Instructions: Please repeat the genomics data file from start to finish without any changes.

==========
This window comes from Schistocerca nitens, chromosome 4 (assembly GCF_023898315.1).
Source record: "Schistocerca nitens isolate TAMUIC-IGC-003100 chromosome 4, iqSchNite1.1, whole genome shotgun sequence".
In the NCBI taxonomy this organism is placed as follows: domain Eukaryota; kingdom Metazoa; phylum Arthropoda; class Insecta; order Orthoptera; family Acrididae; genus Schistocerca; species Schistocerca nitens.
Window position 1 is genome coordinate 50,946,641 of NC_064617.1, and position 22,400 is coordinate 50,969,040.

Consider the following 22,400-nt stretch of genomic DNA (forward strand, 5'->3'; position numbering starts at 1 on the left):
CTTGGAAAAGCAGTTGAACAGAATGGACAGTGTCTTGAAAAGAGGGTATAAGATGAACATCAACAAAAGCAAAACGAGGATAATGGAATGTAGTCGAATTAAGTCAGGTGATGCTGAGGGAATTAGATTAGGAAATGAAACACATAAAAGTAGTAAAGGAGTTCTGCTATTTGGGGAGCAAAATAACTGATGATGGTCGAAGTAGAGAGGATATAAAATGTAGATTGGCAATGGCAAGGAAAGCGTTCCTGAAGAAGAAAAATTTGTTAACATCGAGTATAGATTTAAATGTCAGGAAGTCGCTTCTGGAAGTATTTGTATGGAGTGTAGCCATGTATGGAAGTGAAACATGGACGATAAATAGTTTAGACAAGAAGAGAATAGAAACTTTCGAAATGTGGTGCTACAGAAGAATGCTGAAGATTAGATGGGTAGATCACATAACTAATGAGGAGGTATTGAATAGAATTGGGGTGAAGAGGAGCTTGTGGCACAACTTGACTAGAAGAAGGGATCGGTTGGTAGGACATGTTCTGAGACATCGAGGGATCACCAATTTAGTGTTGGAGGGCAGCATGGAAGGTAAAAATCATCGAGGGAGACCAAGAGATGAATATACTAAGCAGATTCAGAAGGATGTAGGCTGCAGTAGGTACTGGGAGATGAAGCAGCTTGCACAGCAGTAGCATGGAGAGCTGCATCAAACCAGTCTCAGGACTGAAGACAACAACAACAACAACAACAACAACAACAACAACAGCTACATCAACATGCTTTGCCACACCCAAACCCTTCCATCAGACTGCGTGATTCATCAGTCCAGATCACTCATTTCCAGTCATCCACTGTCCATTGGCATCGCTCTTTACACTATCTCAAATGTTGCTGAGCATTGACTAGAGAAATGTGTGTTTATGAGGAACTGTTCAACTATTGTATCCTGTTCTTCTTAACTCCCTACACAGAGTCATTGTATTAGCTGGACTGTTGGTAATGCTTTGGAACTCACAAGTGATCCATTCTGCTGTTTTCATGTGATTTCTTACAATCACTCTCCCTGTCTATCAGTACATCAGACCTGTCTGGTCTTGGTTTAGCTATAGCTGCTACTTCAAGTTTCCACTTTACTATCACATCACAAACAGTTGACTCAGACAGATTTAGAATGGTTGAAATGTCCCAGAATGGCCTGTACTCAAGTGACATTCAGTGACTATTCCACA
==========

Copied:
This window comes from Schistocerca nitens, chromosome 4 (assembly GCF_023898315.1).
Source record: "Schistocerca nitens isolate TAMUIC-IGC-003100 chromosome 4, iqSchNite1.1, whole genome shotgun sequence".
In the NCBI taxonomy this organism is placed as follows: domain Eukaryota; kingdom Metazoa; phylum Arthropoda; class Insecta; order Orthoptera; family Acrididae; genus Schistocerca; species Schistocerca nitens.
Window position 1 is genome coordinate 50,946,641 of NC_064617.1, and position 22,400 is coordinate 50,969,040.

Consider the following 22,400-nt stretch of genomic DNA (forward strand, 5'->3'; position numbering starts at 1 on the left):
CTTGGAAAAGCAGTTGAACAGAATGGACAGTGTCTTGAAAAGAGGGTATAAGATGAACATCAACAAAAGCAAAACGAGGATAATGGAATGTAGTCGAATTAAGTCAGGTGATGCTGAGGGAATTAGATTAGGAAATGAAACACATAAAAGTAGTAAAGGAGTTCTGCTATTTGGGGAGCAAAATAACTGATGATGGTCGAAGTAGAGAGGATATAAAATGTAGATTGGCAATGGCAAGGAAAGCGTTCCTGAAGAAGAAAAATTTGTTAACATCGAGTATAGATTTAAATGTCAGGAAGTCGCTTCTGGAAGTATTTGTATGGAGTGTAGCCATGTATGGAAGTGAAACATGGACGATAAATAGTTTAGACAAGAAGAGAATAGAAACTTTCGAAATGTGGTGCTACAGAAGAATGCTGAAGATTAGATGGGTAGATCACATAACTAATGAGGAGGTATTGAATAGAATTGGGGTGAAGAGGAGCTTGTGGCACAACTTGACTAGAAGAAGGGATCGGTTGGTAGGACATGTTCTGAGACATCGAGGGATCACCAATTTAGTGTTGGAGGGCAGCATGGAAGGTAAAAATCATCGAGGGAGACCAAGAGATGAATATACTAAGCAGATTCAGAAGGATGTAGGCTGCAGTAGGTACTGGGAGATGAAGCAGCTTGCACAGCAGTAGCATGGAGAGCTGCATCAAACCAGTCTCAGGACTGAAGACAACAACAACAACAACAACAACAACAACAACAACAGCTACATCAACATGCTTTGCCACACCCAAACCCTTCCATCAGACTGCGTGATTCATCAGTCCAGATCACTCATTTCCAGTCATCCACTGTCCATTGGCATCGCTCTTTACACTATCTCAAATGTTGCTGAGCATTGACTAGAGAAATGTGTGTTTATGAGGAACTGTTCAACTATTGTATCCTGTTCTTCTTAACTCCCTACACAGAGTCATTGTATTAGCTGGACTGTTGGTAATGCTTTGGAACTCACAAGTGATCCATTCTGCTGTTTTCATGTGATTTCTTACAATCACTCTCCCTGTCTATCAGTACATCAGACCTGTCTGGTCTTGGTTTAGCTATAGCTGCTACTTCAAGTTTCCACTTTACTATCACATCACAAACAGTTGACTCAGACAGATTTAGAATGGTTGAAATGTCCCAGAATGGCCTGTACTCAAGTGACATTCAGTGACTATTCCACA